Jonathan Claussen and his research group are printing and processing graphene ink to make functional materials. Photo by Christopher Gannon.

New graphene printing technology can produce electronic circuits that are low-cost, flexible, highly conductive, and water-repellent. Low-cost, inkjet-printed graphene can be tuned with a laser to make functional materials.

The inkjet printing technology is used to create electric circuits on flexible materials. In this case, the ink is flakes of graphene, which is a great conductor of electricity and heat, as well as being strong, stable, and biocompatible.

The printed flakes, however, aren’t highly conductive, and have to be processed to remove non-conductive binders and weld the flakes together, boosting conductivity and making them useful for electronics or sensors. The post-print process typically involves heat or chemicals, but the new rapid-pulse laser process treats the graphene without damaging the printing surface, even if it’s paper.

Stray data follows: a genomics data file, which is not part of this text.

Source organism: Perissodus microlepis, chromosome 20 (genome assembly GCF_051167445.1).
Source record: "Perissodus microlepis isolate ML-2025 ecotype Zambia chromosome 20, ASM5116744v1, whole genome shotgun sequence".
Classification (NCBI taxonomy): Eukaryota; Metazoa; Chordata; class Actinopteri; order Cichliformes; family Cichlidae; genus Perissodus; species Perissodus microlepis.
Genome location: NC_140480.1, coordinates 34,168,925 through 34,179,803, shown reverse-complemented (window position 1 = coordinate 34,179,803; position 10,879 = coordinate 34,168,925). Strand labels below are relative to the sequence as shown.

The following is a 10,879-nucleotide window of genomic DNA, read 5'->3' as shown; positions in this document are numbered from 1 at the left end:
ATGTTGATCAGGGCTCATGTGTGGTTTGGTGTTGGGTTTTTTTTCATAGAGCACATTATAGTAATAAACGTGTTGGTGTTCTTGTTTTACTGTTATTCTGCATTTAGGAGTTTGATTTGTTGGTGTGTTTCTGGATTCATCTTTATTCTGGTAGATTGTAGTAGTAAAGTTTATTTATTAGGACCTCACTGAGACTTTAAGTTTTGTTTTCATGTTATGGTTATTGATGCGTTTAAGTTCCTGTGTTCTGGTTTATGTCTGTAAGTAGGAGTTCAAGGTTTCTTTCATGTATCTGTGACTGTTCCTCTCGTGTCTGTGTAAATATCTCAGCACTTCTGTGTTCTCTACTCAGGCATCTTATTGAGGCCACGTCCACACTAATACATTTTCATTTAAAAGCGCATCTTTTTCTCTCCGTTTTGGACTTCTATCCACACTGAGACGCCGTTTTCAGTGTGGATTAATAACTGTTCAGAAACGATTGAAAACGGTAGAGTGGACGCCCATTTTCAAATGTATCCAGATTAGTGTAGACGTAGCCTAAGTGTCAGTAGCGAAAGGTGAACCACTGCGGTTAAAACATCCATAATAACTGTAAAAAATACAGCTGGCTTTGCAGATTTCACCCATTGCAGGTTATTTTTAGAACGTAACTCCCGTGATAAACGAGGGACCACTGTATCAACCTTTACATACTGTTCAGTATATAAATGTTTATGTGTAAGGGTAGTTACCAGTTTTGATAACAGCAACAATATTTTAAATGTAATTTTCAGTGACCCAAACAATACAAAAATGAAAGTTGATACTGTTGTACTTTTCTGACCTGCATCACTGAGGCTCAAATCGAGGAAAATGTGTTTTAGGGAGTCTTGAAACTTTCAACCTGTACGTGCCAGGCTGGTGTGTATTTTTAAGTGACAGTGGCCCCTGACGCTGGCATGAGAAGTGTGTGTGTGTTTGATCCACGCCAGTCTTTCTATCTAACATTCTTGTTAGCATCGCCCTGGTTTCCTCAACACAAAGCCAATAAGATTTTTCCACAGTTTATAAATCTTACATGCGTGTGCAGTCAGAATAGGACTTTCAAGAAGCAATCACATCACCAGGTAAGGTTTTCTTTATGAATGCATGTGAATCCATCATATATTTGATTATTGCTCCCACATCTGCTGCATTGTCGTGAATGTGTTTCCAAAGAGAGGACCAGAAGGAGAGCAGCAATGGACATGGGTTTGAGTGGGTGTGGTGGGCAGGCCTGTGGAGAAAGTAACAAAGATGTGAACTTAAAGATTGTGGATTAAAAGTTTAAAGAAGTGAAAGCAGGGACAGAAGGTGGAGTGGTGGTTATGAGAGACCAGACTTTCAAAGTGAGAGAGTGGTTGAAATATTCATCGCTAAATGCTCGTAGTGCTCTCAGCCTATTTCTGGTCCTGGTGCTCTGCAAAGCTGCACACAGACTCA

The process also creates graphene-printed circuits that can hold water droplets (hydrophilic) and turn them into circuits that repel water (superhy-drophobic). The surface of the inkjet-printed graphene is micro-patterned. The laser aligns the graphene flakes vertically, like pyramids stacking up; this induces the hydrophobicity.

The energy density of the laser processing can be adjusted to tune the degree of hydrophobicity and conductivity of the printed graphene circuits, opening up possible applications for new electronics and sensors, including flexible electronics, washable sensors in textiles, microfluidic technologies, drag reduction, de-icing, electrochemical sensors, and technology that uses graphene structures and electrical stimulation to produce stem cells for nerve regeneration.

For more information, contact Jonathan Claussen, Mechanical Engineering, at This email address is being protected from spambots. You need JavaScript enabled to view it.; 515-294-4690.